Monday, October 28, 2013

St. Francis and the Backstory of the Christmas Nativity Scene by Chris White

Francesco of Assisi

In 1219 St. Francis of Assisi sailed on a boat towards Cairo to preach the Gospel to the Muslims.  He knew he was walking in to a war zone between Crusaders from Europe and Arabs defending land they had taken in conquest centuries before, but to him it didn’t matter.  He decided beforehand that if he was able preach or if he was made a martyr, the trip would be a great success.  When he arrived he found that both sides were at a stalemate and so exhausted that they had agreed to a one-month truce.  Taking advantage of this opportunity, Francis crossed battle lines into the camp of Sultan al-Kamil of Egypt and stayed several days trying to present the truth of Christ to all who would listen.  There is no record of the Sultan being converted, but he appreciated the genuine spiritual concern Francis had and the bravery he showed in coming and rather than make him a captive, he sent out of the war zone to the safety of the Holy Land.  Francis had always wanted to go there but his attempts had always been thwarted.  Now he was being escorted there by the Sultan’s guard.  Before Francis returned home he was able to visit the site of our Lord’s birth in Bethlehem and it made a deep impression on him.  The following year he was home in Italy and he decided to do something special for the Christmas Mass.  On the altar of the church he placed a manger filled with straw and brought in an ox and a donkey and other animals that the worshippers could see and sense first hand what it might have been like the night that Jesus was born.  This practice became popular throughout Europe in the ensuing years and soon every church began putting up nativity scenes which eventually were mass-produced in small scale for use in home celebrations of Christmas.  As you look at your nativity this Christmas, I hope you’ll remember that its inspiration was the result of an aspiration: to “go into all the world and preach the gospel to all creation (Mk.16:15).”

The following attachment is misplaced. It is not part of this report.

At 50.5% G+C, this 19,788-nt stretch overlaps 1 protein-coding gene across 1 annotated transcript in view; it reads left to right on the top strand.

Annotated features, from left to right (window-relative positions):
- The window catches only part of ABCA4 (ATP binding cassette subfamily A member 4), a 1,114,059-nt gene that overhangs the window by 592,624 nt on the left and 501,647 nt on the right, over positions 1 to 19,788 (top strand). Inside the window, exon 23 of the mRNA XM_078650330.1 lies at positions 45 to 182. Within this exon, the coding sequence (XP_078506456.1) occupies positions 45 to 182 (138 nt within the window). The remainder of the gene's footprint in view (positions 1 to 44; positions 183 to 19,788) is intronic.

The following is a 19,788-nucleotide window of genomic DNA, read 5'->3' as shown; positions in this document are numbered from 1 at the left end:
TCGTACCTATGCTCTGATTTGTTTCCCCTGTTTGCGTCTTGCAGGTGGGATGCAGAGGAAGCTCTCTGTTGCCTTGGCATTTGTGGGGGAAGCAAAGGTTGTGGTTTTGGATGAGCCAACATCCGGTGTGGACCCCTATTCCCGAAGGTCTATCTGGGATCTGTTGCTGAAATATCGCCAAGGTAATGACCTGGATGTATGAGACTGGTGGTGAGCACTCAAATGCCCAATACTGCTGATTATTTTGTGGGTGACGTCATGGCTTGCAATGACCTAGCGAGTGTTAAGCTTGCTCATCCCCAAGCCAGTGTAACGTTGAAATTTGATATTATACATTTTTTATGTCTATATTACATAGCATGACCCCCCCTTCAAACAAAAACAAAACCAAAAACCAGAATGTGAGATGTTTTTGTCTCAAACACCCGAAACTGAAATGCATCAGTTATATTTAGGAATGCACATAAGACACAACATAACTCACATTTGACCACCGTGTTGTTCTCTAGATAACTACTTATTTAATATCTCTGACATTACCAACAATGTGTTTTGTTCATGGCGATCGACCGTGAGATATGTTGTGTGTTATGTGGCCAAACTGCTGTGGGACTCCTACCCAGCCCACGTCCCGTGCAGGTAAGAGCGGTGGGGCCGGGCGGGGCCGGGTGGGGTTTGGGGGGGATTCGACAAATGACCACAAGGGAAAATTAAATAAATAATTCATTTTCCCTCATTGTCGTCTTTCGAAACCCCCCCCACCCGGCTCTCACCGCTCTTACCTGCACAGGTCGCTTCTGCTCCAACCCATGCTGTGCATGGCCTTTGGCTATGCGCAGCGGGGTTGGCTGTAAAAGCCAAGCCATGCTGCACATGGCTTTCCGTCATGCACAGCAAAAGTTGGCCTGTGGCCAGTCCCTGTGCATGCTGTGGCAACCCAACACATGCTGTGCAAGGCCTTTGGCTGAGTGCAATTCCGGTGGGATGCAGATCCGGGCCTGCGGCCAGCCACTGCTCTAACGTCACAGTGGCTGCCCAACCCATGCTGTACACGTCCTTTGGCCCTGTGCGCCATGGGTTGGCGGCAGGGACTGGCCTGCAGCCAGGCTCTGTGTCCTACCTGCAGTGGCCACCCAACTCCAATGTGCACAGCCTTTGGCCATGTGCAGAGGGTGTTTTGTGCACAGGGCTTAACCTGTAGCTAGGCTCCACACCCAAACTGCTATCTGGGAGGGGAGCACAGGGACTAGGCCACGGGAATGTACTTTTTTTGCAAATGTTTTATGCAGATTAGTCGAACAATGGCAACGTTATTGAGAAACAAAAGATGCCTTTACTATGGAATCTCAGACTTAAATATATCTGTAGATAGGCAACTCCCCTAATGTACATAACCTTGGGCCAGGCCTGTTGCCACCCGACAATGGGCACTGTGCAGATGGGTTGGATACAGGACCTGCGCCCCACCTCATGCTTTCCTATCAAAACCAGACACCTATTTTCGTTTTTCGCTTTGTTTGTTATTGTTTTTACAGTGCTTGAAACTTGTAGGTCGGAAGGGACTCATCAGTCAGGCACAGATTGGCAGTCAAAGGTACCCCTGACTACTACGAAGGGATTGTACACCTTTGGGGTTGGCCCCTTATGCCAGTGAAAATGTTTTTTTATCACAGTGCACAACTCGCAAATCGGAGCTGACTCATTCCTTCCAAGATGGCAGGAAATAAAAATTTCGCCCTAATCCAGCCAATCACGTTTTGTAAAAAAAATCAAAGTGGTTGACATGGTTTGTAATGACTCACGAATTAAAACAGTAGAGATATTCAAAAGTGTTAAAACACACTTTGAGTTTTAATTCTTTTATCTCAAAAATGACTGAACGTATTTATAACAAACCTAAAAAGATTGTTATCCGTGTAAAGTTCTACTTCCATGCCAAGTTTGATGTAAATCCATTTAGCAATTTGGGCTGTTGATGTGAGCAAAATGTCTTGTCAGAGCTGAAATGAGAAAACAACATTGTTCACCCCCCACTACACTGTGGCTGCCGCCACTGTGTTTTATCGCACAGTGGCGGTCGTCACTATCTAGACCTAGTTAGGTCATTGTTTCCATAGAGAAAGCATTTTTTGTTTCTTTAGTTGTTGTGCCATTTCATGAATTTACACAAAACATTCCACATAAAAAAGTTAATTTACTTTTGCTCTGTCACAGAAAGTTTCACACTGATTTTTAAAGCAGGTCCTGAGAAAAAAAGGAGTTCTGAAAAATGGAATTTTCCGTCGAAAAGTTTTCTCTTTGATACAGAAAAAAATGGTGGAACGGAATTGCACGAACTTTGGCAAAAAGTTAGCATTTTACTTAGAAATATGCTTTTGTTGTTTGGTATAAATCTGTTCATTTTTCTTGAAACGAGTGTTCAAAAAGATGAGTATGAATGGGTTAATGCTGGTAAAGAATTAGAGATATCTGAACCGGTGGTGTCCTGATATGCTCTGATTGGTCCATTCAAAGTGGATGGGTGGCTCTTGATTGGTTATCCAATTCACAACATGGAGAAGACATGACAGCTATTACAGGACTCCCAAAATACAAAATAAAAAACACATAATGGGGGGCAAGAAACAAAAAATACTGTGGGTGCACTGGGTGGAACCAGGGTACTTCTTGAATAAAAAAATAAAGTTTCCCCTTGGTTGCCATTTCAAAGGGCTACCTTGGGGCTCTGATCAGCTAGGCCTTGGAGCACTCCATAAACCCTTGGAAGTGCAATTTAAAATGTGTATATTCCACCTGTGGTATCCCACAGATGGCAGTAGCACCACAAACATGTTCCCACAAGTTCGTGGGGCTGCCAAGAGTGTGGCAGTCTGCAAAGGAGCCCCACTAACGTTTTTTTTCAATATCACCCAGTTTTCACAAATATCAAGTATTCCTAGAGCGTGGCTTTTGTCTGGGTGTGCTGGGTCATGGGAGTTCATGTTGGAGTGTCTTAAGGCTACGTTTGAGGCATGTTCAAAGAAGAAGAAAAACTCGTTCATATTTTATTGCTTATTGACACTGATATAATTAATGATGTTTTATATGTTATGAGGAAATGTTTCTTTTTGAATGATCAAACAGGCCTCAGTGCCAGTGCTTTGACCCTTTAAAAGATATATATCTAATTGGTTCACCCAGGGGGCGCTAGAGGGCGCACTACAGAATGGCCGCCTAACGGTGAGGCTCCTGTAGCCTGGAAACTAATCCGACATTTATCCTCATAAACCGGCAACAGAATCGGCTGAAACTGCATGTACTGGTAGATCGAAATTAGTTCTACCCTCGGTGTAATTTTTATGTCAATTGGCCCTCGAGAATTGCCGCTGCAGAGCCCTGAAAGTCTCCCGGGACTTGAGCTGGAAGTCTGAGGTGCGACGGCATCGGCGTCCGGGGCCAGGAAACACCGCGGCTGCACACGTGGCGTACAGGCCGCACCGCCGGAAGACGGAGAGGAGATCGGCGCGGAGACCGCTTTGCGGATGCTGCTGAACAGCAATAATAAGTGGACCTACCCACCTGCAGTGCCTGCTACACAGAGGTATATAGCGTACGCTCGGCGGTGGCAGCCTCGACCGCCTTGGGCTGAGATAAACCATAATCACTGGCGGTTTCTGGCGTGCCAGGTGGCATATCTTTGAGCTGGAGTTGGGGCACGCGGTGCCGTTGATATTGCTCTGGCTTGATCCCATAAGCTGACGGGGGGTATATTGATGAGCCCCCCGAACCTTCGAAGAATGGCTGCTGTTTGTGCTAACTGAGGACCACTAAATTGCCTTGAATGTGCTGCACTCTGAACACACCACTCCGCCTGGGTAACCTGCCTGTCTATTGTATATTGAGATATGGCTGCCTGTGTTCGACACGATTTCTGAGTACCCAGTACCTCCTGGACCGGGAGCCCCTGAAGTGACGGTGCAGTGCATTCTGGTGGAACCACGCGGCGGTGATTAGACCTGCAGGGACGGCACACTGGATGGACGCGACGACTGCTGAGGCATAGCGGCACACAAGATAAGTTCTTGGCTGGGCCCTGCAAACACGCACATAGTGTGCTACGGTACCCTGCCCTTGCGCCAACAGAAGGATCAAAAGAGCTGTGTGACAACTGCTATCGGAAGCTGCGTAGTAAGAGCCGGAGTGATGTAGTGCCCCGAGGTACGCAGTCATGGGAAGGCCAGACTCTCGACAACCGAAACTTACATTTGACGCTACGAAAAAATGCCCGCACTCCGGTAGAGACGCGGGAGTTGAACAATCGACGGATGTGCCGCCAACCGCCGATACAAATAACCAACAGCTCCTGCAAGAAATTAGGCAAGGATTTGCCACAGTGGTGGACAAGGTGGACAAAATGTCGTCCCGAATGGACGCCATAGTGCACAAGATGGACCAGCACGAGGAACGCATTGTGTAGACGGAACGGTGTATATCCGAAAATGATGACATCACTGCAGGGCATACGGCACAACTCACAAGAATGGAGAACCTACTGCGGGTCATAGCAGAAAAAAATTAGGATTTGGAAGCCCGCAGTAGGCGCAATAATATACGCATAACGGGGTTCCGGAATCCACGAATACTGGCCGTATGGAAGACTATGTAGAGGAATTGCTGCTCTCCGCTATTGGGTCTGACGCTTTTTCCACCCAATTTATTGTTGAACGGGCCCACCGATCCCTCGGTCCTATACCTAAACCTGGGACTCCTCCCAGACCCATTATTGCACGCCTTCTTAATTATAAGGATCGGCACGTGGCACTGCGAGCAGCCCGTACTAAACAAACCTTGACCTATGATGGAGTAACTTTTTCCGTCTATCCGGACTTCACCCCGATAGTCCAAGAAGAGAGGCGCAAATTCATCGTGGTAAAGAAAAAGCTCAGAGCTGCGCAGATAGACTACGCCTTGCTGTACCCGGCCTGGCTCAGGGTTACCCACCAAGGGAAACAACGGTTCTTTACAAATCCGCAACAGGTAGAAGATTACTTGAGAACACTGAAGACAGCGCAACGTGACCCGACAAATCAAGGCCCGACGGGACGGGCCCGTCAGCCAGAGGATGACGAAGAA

Tuesday, October 8, 2013

The Songs of Caedmon by Chris White

“One generation shall praise Thy works to another, and shall declare Thy mighty acts.”
                                                                                                          --Ps. 145:4

One of the most legendary poets in the English language was a monk by the name of Caedmon.  Caedmon, who lived in the latter part of the 7th century, was given an extraordinary gift from God.  This gift was the ability to hear a verse or story from the Bible read to him, to muse on it awhile, and then write a beautiful song that encompassed the elements and truths of that passage.  So wonderful were his songs that those who taught him the scriptures soon found themselves anxious to hear what he would come up with next.  What truly makes this interesting is that Caedmon was not a poet or musician by trade.  We don’t know what he did exactly but he had been in some form of secular employment all his life.  As an elderly man, God told him he had this gift in a dream, and he immediately began exercising it and using it to the glory of God alone.  It was also said that Caedmon was “a deeply religious man, who humbly submitted to discipline and hotly rebuked all who tried to follow another course.  And so he crowned his life with a happy end.”  The old radio preacher J. Vernon McGee used to say that you may not be able to teach an old dog new tricks, but when God is in the equation He can sure make the tail end wag!  No matter what your age, be open to the new things God has in store for you—the calling of Caedmon was not a singular event.